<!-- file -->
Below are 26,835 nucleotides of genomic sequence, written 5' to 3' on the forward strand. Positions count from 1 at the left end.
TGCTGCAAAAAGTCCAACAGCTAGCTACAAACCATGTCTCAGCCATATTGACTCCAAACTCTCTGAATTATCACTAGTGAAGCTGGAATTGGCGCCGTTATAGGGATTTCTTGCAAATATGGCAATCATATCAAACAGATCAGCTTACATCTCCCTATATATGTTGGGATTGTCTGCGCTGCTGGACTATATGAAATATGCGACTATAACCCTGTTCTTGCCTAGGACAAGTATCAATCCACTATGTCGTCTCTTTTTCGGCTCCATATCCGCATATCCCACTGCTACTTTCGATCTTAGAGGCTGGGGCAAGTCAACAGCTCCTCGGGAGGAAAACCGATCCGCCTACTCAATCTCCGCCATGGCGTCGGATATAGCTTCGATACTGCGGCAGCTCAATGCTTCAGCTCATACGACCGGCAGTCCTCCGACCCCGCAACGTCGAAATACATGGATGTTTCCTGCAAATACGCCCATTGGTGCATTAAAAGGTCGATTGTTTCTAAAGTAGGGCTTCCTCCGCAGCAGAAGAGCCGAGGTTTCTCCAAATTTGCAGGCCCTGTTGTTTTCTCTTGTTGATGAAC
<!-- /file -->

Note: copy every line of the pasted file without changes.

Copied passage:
Below are 26,835 nucleotides of genomic sequence, written 5' to 3' on the forward strand. Positions count from 1 at the left end.
TGCTGCAAAAAGTCCAACAGCTAGCTACAAACCATGTCTCAGCCATATTGACTCCAAACTCTCTGAATTATCACTAGTGAAGCTGGAATTGGCGCCGTTATAGGGATTTCTTGCAAATATGGCAATCATATCAAACAGATCAGCTTACATCTCCCTATATATGTTGGGATTGTCTGCGCTGCTGGACTATATGAAATATGCGACTATAACCCTGTTCTTGCCTAGGACAAGTATCAATCCACTATGTCGTCTCTTTTTCGGCTCCATATCCGCATATCCCACTGCTACTTTCGATCTTAGAGGCTGGGGCAAGTCAACAGCTCCTCGGGAGGAAAACCGATCCGCCTACTCAATCTCCGCCATGGCGTCGGATATAGCTTCGATACTGCGGCAGCTCAATGCTTCAGCTCATACGACCGGCAGTCCTCCGACCCCGCAACGTCGAAATACATGGATGTTTCCTGCAAATACGCCCATTGGTGCATTAAAAGGTCGATTGTTTCTAAAGTAGGGCTTCCTCCGCAGCAGAAGAGCCGAGGTTTCTCCAAATTTGCAGGCCCTGTTGTTTTCTCTTGTTGATGAAC